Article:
Moses as Mediator - Reflections on Deuteronomy 34:1-12
by Dr. John Holbert on Monday, October 23, 2023
Moses as Mediator
The person of Moses in the Hebrew Bible has elicited an enormous pool of commentary of a most bewildering variety, from historical speculation to literary insights to philosophical and psychological hypotheses. Concerning history, the stark facts are that Moses is mentioned nowhere else outside of the pages of the Bible. That has led some scholars to suggest that he was not in reality an actual historical human being. Yet, as others have claimed, “If he did not exist, then he would have to be invented.” For me, whether or not he can be found in actual history is quite beside the point. Just as we ought not to waste our time searching for the site of the miracle of the Sea of Reeds (Ex.14), or wondering after just which pharaoh was the “pharaoh of the exodus,” any argument for the historical Moses is doomed to failure. What we have is the figure of Moses, reconstructed in the pages of our Bible by several different writers, from the earliest times of Israel’s story to the latest days of that narrative and on into the New Testament, where Jesus is portrayed as a new Moses, offering commandments from a mountain in Matthew’s gospel, and superseding Moses at the scene of transfiguration. Moses is clearly one of Scripture’s most important persons.
Deuteronomy 34 presents to us a kind of coda on the literary life of the great lawgiver, a portrait that Deuteronomy shapes throughout his lengthy book. For Deuteronomy, Moses is most especially a prophet, a role not particularly emphasized in earlier accounts in Exodus, though his calling at the famous bush becomes the very model of later prophetic calls. At Deut. 18:15, Moses promises that YHWH “will raise up for you a prophet like me.. him you shall pay attention to.” The Deuteronomic author here both announces that other prophets will arise who will teach future generations, while at the same time proclaiming that Moses’s own time as a prophet is coming to an end.
Earlier in the book, Moses reminds the people of their history of rebellion, echoing at Deut.9:25-29 his dangerous though successful intercession with a furious YHWH after the incident of the molten calf (Ex.32:11-14). He reminds the people how he interceded with YHWH for 40 days and nights on the holy mountain, pleading for YHWH to disregard the stubbornness and wickedness of the sinful people. YHWH spares the people, but then prohibits Moses from entering the land of promise, because, he says, “YHWH was angry with me also on your account, saying, ‘You shall not go in there’” (Deut.1:37). For Deuteronomy, the mediator Moses becomes the suffering intercessor. Though Moses does not complain of YHWH’s decision here, he requests YHWH, as he did in Exodus, to change the divine mind: “Let me go over, please, and see the good land beyond the Jordan” (Deut.3:25). YHWH replies rather huffily, “Speak no more to me of this thing” (Deut.3:26)!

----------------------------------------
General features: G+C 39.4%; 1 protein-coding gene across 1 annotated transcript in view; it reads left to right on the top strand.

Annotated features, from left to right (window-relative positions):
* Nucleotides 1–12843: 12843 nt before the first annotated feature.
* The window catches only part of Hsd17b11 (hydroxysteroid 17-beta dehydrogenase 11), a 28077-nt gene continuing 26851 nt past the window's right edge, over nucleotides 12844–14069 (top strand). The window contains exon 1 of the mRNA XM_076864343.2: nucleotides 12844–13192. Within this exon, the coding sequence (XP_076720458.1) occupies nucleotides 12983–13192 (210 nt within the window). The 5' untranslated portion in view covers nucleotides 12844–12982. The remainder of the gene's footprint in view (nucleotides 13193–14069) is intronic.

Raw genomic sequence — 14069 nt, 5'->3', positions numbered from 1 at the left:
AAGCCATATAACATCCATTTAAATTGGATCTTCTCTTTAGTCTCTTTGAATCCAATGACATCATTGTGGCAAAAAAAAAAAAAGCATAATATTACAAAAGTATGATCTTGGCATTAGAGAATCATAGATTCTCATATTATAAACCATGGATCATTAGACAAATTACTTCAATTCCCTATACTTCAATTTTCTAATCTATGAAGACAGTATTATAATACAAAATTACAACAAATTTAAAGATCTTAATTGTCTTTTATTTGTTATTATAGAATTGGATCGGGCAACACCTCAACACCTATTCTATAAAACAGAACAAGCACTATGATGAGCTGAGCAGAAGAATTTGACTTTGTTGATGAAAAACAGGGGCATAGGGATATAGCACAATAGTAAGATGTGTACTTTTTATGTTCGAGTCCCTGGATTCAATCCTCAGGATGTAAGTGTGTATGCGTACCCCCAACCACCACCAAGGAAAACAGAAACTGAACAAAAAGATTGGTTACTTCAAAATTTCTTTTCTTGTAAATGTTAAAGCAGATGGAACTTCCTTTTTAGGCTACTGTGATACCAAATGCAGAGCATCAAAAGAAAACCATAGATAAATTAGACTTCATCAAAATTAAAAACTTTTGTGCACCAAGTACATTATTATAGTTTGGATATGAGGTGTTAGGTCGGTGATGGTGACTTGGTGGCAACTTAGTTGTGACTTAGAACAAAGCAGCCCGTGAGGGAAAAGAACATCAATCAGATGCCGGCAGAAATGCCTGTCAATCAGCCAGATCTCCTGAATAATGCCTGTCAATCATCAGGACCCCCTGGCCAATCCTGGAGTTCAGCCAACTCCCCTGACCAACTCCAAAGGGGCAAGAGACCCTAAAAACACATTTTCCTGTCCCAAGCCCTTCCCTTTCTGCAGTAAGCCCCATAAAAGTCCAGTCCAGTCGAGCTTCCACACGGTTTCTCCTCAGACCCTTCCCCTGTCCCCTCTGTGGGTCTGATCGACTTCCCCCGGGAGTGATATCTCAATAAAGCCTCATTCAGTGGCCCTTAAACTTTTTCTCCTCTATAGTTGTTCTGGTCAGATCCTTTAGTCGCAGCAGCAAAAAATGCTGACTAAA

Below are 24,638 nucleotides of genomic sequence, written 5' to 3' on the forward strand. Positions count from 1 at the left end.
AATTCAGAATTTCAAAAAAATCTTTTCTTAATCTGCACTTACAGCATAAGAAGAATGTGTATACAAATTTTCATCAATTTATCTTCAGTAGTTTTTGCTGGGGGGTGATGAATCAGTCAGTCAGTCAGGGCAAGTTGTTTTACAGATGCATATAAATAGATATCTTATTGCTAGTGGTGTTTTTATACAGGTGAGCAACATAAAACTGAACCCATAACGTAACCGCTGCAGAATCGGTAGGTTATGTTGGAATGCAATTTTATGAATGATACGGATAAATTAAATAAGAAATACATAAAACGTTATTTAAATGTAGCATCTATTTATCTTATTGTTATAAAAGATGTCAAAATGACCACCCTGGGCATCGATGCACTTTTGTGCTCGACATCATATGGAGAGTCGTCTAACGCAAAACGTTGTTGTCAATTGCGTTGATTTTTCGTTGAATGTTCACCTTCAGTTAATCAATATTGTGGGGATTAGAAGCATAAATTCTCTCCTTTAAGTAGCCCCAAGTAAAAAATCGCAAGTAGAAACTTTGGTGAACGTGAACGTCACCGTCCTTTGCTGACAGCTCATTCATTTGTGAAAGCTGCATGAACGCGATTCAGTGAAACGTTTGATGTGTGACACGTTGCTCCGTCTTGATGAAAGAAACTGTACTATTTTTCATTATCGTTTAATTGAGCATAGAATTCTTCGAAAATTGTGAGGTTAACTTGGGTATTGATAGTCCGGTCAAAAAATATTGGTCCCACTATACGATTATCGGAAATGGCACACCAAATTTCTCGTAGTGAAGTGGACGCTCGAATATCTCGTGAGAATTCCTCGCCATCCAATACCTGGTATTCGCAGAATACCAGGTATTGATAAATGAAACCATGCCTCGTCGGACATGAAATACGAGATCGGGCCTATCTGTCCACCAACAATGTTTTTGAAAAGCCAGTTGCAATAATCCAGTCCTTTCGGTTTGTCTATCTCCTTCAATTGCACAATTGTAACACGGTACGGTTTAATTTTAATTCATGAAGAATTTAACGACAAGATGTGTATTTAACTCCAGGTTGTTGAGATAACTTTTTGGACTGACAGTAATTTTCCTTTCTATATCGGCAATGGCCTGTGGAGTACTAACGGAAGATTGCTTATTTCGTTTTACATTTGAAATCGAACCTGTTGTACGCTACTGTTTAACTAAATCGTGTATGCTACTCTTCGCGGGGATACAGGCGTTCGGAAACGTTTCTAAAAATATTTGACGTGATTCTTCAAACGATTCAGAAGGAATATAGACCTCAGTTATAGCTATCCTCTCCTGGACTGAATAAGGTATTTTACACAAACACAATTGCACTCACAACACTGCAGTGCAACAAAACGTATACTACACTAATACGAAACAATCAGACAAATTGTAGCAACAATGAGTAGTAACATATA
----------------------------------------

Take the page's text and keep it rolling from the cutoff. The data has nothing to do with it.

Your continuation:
Moses thus carries vicariously YHWH’s wrath against the chosen people. And thus we can see in the text for today just how his lonely death in Moab on Mt.Pisgah is likewise vicarious. YHWH buries Moses there, “and no one knows the place of his burial to this day” (Deut.34:6). There will be no sacred monument, no site of pilgrimage where later followers may celebrate and mourn their fallen prophet. Henceforth, Moses must live only in the hearts of the people as YHWH’s greatest prophet, the only one with whom YHWH spoke “face to face” (Deut.34:10). This claim clashes with the tale found in Ex.33 where Moses demands to see YHWH’s “glory,” in essence YHWH’s very being, while YHWH only shows Moses the divine “back.” Here the memory of Moses is raised considerably to be the only human prophet to see YHWH face to face. It might well be said that the figure of Moses in the Hebrew Bible, assembled in several parts from early to late in the tradition, offers a mediatorial memory, even a suffering mediator, that is a full prefiguring of the later Christian portrayal of Jesus of Nazareth, most often described as a suffering mediator for the whole world. Once again, we find in the Hebrew Bible elements of thought and literary creation that play significant roles in the Christian configuration of God as manifest in Jesus.